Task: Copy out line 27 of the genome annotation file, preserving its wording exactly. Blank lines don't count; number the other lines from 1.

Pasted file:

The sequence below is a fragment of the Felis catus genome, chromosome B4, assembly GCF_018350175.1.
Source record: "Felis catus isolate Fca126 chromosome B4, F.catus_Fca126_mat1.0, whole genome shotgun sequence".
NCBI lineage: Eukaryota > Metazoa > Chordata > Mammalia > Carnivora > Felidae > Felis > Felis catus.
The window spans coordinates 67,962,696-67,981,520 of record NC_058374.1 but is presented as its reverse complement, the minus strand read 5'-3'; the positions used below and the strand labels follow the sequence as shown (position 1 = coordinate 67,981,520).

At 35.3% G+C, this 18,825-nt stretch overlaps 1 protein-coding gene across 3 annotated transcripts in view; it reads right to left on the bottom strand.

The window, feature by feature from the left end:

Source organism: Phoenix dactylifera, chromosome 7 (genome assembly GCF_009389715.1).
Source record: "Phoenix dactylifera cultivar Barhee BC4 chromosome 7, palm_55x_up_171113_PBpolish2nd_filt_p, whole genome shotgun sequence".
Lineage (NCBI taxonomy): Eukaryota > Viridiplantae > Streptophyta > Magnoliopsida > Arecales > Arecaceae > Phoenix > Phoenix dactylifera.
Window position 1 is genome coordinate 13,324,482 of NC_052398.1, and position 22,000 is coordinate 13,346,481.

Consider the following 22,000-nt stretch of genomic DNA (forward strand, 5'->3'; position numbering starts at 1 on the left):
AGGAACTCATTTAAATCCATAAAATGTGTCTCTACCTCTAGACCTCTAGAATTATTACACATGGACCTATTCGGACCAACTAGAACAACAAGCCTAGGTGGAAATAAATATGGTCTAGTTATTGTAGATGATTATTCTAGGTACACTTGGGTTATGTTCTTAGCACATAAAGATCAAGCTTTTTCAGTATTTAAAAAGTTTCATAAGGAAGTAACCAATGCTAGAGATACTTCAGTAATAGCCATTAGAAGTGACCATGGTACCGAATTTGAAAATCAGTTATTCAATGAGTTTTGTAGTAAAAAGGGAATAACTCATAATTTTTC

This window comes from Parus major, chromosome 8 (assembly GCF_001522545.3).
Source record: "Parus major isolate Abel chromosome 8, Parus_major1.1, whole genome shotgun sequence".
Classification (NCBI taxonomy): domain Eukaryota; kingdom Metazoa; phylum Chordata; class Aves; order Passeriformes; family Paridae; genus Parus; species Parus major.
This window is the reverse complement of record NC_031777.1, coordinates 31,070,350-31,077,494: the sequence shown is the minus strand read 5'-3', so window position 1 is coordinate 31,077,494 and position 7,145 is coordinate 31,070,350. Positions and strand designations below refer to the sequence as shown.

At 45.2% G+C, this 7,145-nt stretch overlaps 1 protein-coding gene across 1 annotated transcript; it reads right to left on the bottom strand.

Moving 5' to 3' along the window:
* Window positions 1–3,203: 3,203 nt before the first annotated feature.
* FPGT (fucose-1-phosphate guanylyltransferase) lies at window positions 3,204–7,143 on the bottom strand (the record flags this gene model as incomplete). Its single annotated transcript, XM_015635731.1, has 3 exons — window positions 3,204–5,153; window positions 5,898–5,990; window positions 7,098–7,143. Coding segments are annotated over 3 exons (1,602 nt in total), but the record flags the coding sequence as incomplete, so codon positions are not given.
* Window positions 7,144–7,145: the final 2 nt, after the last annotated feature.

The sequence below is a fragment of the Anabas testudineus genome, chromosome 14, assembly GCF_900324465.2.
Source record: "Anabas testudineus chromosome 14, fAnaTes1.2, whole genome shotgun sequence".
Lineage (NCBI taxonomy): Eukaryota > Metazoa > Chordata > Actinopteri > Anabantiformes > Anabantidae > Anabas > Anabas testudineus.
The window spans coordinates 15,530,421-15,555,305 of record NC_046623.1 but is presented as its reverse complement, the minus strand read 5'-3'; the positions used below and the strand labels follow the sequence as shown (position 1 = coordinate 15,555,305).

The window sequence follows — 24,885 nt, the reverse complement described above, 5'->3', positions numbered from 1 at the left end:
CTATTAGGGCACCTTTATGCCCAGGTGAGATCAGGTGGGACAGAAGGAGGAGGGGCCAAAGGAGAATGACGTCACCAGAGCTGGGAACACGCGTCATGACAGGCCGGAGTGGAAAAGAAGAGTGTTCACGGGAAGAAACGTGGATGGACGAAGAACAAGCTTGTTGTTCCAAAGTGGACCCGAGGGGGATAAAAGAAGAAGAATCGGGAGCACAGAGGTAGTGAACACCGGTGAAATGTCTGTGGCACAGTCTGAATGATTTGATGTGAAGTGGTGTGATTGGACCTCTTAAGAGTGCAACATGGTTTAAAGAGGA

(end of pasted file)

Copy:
CTATTAGGGCACCTTTATGCCCAGGTGAGATCAGGTGGGACAGAAGGAGGAGGGGCCAAAGGAGAATGACGTCACCAGAGCTGGGAACACGCGTCATGACAGGCCGGAGTGGAAAAGAAGAGTGTTCACGGGAAGAAACGTGGATGGACGAAGAACAAGCTTGTTGTTCCAAAGTGGACCCGAGGGGGATAAAAGAAGAAGAATCGGGAGCACAGAGGTAGTGAACACCGGTGAAATGTCTGTGGCACAGTCTGAATGATTTGATGTGAAGTGGTGTGATTGGACCTCTTAAGAGTGCAACATGGTTTAAAGAGGA